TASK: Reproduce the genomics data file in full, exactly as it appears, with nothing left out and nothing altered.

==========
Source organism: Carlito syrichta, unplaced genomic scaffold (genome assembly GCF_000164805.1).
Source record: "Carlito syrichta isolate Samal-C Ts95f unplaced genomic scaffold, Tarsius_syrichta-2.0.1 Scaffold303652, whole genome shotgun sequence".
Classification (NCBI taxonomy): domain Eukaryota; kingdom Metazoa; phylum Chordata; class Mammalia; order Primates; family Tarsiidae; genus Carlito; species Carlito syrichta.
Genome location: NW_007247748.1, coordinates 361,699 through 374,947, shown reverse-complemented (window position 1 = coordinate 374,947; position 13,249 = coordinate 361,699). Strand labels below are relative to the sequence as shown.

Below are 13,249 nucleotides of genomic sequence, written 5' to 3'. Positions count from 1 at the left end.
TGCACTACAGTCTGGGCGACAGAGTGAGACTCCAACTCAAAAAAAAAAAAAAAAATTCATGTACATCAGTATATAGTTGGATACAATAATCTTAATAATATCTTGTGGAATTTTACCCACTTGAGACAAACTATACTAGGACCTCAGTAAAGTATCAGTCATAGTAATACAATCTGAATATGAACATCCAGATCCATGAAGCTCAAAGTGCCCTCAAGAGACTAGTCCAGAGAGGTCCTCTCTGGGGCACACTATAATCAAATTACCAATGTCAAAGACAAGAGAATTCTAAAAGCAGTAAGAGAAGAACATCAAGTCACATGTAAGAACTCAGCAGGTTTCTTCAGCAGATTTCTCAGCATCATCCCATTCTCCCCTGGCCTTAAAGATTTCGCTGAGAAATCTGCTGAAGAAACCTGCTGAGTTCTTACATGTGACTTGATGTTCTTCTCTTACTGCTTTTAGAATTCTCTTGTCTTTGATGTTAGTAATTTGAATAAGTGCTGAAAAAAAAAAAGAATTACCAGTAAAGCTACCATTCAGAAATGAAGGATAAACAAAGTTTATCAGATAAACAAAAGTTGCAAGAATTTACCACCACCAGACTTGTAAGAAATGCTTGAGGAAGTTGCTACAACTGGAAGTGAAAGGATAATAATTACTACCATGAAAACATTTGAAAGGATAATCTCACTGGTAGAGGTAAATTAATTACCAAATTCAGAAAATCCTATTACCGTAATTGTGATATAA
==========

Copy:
Source organism: Carlito syrichta, unplaced genomic scaffold (genome assembly GCF_000164805.1).
Source record: "Carlito syrichta isolate Samal-C Ts95f unplaced genomic scaffold, Tarsius_syrichta-2.0.1 Scaffold303652, whole genome shotgun sequence".
Classification (NCBI taxonomy): domain Eukaryota; kingdom Metazoa; phylum Chordata; class Mammalia; order Primates; family Tarsiidae; genus Carlito; species Carlito syrichta.
Genome location: NW_007247748.1, coordinates 361,699 through 374,947, shown reverse-complemented (window position 1 = coordinate 374,947; position 13,249 = coordinate 361,699). Strand labels below are relative to the sequence as shown.

Below are 13,249 nucleotides of genomic sequence, written 5' to 3'. Positions count from 1 at the left end.
TGCACTACAGTCTGGGCGACAGAGTGAGACTCCAACTCAAAAAAAAAAAAAAAAATTCATGTACATCAGTATATAGTTGGATACAATAATCTTAATAATATCTTGTGGAATTTTACCCACTTGAGACAAACTATACTAGGACCTCAGTAAAGTATCAGTCATAGTAATACAATCTGAATATGAACATCCAGATCCATGAAGCTCAAAGTGCCCTCAAGAGACTAGTCCAGAGAGGTCCTCTCTGGGGCACACTATAATCAAATTACCAATGTCAAAGACAAGAGAATTCTAAAAGCAGTAAGAGAAGAACATCAAGTCACATGTAAGAACTCAGCAGGTTTCTTCAGCAGATTTCTCAGCATCATCCCATTCTCCCCTGGCCTTAAAGATTTCGCTGAGAAATCTGCTGAAGAAACCTGCTGAGTTCTTACATGTGACTTGATGTTCTTCTCTTACTGCTTTTAGAATTCTCTTGTCTTTGATGTTAGTAATTTGAATAAGTGCTGAAAAAAAAAAAGAATTACCAGTAAAGCTACCATTCAGAAATGAAGGATAAACAAAGTTTATCAGATAAACAAAAGTTGCAAGAATTTACCACCACCAGACTTGTAAGAAATGCTTGAGGAAGTTGCTACAACTGGAAGTGAAAGGATAATAATTACTACCATGAAAACATTTGAAAGGATAATCTCACTGGTAGAGGTAAATTAATTACCAAATTCAGAAAATCCTATTACCGTAATTGTGATATAA